Indian Ink #43

Posted by on November 21, 2014

indian inkI have an ongoing pact with a close friend to see as many of Tom Stoppard’s works as possible. A noble goal, all will agree, and not an undaunting task. Mr. Stoppard has been staging a play every 2-3 years since the mid ‘60s! And he’s still writing! Nevertheless, we are resolute and that is how we came to spend a lovely fall afternoon in a darken theater.

I really enjoyed the show, it was entertaining, well-acted, well written and even educational but at the end I’m not sure what the point was, or if there was a point. Being a work by Mr. Stoppard it possible that meaning is too subtle for me to discern or that the play is no more than it was, a snapshot of a person and a time. Which is entirely acceptable. Not to say that the play is irrelevant, there was conflict, and character growth and culture and history, but at the end none of it seemed to tie together, at least to me. Still, an enjoyable afternoon of theater.

IndianInk063rThe play takes place in two time periods and two places, 1930’s Royal India and 1980’s England and India. The story follows the adventure of a slightly known (and fictional) poet Flora Crewe who travels to India for her health. Her story is recounted from letters she wrote to her younger sister, Eleanor Swan, who as an old woman in 1980’s England is sharing the letters with an English professor who is attempting to write a biography of Flora. Flora has had minor success as a poet and is known for having a scandalous life, although she intimates that her life is less scandalous than most credit. Although there is almost certainly an affair with the artist Modigliani, which may or may not be the source of her illness. The majority of the story focuses on Flora’s relationship with an Indian artist, Nirad Das, who befriends her and asks to paint her portrait. He is the main conduit through which Flora experiences the culture of India. During this period of history British Expats in India had done a pretty good job of making India Britain, except for the heat and humidity. Flora is disappointed with the portrait when she sees it as the artist has rendered her in a continental style. “I thought you were and Indian artist,” she says; she quite clearly wanted a portrait in a “native” style, while he was attempting to please her by painting in a style he thinks she would prefer.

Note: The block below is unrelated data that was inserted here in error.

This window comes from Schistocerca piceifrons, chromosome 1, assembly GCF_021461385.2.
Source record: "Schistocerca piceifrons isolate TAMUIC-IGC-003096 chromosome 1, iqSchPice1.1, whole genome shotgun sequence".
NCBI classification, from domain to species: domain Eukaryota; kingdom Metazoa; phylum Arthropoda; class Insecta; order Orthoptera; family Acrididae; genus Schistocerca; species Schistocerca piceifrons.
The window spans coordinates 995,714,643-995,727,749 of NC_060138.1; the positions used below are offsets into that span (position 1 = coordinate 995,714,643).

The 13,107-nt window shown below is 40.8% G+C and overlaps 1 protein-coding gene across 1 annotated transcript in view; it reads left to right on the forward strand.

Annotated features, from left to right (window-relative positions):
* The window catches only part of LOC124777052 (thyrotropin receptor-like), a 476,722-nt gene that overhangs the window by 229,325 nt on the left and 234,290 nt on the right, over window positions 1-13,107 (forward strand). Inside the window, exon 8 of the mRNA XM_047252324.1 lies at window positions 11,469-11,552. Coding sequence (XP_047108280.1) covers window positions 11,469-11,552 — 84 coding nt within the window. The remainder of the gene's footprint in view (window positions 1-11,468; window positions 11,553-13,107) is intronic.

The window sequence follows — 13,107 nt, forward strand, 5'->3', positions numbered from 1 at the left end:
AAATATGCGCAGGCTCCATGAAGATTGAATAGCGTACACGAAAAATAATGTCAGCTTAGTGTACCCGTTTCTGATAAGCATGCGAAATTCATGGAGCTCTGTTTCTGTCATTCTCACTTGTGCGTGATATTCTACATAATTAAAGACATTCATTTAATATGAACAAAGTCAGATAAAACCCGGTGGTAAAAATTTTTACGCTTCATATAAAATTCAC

One of the mysteries that Ms. Crewe’s erstwhile biographer is attempting to solve is a reference to a nude portrait and her travels to India to find it. For some reason, not explained, both Flora’s sister and Nirad Das’s son conspire to keep this information from her biographer, initially independently of each other and them in collusion with each other. This is a curious point of the story, why does it matter to them now that this be kept secret when all other aspect of her life have been revealed. It’s not like in this day and age a nude portrait would hardly be shocking, it was barely shocking then. I suppose it’s a way to keep a piece of her for themselves or perhaps they are merely trying to protect Flora’s and Nirad’s memories from further exploitation for someone elses ambition.

The performances were all very good. Rosemary Harris as Eleanor was quite charming and funny. Firdous Bamji was excellent as the artist Nirad Das, I really enjoyed his performance very much as I did Romola Garai as Flora. In enjoyable and entertaining afternoon of theater and for 2-1/2 hour play very well paced.

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